Selling your timeshare
You should check your contract before trying to sell your timeshare. Your timeshare company will have rules about sales and you will probably have to pay a transfer fee.
Contact your timeshare company and find out their policies on resale before you agree a sale. If your timeshare has an owners’ committee, they may be able to offer advice.
There are 2 ways to sell your timeshare:
- privately to another person, for example by putting an advert online or in a local shop
- through a timeshare resale organisation who help you to find a buyer
Selling through a timeshare resale organisation
Using a timeshare resale organisation can be the best way to sell your timeshare. However you need to be very carefulabout which organisation you choose.
There are some dishonest timeshare resale organisations operating illegally who may offer to sell your timeshare for a big profit. This kind of organisation will probably try and charge you a fee, often disguised as a deposit.
If you sign a timeshare resale agreement in a European Economic Area (EEA), country you're protected by the Timeshare Regulations. This means that:
- you have a 14 day cooling-off period during which you can cancel the agreement
- the trader can't take any money from you during the cooling-off period
- the trader must give you certain important written information about the agreement
- you must be given written information about how to cancel the agreement and a cancellation form.
If the trader doesn’t follow these rules they are breaking the law and your cooling-off period may become much longer than 14 days.
If you sign an agreement outside the EEA, you're not protected by these rules. For advice on timeshare resale agreements signed in Europe outside the UK, contact the UK European Consumer Centre (ECC). You can call their consumer helpline on 01268 886690.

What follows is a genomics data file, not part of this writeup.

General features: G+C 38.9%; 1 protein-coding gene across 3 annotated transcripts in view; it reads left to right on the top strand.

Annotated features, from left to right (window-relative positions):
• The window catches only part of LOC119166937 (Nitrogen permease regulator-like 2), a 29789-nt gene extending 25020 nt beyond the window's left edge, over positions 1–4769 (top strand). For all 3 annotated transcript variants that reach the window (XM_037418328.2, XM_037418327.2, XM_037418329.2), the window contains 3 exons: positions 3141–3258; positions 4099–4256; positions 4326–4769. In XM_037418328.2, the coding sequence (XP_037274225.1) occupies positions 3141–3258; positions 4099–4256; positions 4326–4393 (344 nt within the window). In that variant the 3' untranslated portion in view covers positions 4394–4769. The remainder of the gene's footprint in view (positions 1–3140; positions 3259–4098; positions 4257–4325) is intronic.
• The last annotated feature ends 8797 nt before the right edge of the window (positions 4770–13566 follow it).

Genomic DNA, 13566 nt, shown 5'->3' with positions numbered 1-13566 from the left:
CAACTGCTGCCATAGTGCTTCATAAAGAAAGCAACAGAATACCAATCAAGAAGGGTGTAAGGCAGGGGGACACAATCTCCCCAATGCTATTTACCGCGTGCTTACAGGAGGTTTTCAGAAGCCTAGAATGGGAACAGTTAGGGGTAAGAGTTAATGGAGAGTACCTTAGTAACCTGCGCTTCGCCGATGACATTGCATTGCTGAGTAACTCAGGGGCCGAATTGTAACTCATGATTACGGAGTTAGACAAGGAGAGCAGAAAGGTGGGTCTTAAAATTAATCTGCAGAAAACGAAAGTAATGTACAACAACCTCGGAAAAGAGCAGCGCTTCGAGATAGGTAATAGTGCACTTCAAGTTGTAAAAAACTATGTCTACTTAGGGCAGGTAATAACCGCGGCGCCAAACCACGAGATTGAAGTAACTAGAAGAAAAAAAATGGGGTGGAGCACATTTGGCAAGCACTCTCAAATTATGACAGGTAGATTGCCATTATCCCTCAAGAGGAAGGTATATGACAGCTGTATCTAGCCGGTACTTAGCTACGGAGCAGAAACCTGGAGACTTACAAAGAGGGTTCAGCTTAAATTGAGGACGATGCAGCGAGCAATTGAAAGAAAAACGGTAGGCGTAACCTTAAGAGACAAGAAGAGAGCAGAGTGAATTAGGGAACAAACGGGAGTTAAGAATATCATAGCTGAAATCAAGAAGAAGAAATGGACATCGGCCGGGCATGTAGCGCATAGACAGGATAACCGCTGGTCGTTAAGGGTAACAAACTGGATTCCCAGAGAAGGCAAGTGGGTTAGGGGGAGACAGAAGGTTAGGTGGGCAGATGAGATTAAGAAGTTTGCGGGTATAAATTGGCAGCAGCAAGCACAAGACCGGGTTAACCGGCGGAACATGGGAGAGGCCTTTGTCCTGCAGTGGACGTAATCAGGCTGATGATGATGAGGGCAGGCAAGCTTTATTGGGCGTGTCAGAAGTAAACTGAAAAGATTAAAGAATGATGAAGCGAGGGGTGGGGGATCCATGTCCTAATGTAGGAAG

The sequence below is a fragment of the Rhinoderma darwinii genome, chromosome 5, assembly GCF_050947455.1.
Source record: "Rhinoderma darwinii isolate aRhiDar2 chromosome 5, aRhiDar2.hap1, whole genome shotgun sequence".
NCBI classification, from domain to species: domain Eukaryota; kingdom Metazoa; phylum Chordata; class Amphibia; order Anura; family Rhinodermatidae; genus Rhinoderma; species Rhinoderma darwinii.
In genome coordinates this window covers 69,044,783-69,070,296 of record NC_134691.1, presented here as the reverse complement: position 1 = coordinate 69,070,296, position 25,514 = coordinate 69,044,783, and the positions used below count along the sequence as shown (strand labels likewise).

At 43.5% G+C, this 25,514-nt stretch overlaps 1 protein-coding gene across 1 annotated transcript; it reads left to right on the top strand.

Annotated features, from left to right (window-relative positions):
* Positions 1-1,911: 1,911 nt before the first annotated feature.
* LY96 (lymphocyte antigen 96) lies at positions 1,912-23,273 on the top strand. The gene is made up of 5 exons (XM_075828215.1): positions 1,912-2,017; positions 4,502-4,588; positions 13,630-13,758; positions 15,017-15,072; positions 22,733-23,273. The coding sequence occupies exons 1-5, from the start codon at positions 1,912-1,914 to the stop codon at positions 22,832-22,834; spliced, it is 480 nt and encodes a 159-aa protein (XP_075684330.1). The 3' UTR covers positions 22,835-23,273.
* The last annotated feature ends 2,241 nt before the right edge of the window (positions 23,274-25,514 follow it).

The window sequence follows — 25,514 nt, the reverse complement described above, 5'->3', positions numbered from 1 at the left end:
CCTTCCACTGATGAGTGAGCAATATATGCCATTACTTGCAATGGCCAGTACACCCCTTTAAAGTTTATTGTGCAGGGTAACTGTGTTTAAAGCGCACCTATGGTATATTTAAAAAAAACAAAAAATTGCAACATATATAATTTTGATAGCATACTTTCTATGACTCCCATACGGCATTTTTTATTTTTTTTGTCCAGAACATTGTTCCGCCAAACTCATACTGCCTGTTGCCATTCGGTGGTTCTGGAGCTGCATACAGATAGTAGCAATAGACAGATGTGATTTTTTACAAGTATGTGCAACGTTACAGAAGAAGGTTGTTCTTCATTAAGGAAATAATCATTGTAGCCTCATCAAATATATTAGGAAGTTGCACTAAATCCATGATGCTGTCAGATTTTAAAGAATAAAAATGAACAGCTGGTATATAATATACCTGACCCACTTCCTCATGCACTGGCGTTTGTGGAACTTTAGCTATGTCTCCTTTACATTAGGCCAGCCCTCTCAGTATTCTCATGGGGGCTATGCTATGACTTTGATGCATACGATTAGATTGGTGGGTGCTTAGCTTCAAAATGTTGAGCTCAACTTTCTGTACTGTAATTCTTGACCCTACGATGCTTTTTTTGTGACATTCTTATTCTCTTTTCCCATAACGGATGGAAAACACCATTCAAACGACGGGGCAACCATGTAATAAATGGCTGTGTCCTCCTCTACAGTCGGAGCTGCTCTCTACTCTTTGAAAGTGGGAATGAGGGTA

Choosing a timeshare resale organisation
You need to make sure that the resale organisation you choose is trustworthy. You should check if the resale organisation is a member of the Resort Development Organisation and follow its code of conduct.
Be suspicious if a timeshare company offers you a very high price for your timeshare. Timeshares are not financial or property investments so when you sell you are unlikely to get as much money as you paid.
There are many organisations trying to take advantage of people who want to sell their timeshares. Often, organisations say they can sell your timeshare and then pressure you into buying more timeshare products.
Be suspicious of any organisation that:
- contacts you without an invitation, for example by cold calling
- asks you for any kind of up-front payment, for example a deposit or administration fee
- says they have a buyer waiting to buy your timeshare
- asks you to send them your Ownership Certificate
- puts a lot of pressure on you to make a decision quickly
- asks for your credit card details but tells you they won’t take any payment
- asks for any personal information, for example your bank details or address
- invites you to a resale presentation possibly with discounted travel or accommodation
Read more about how to avoid timeshare scams.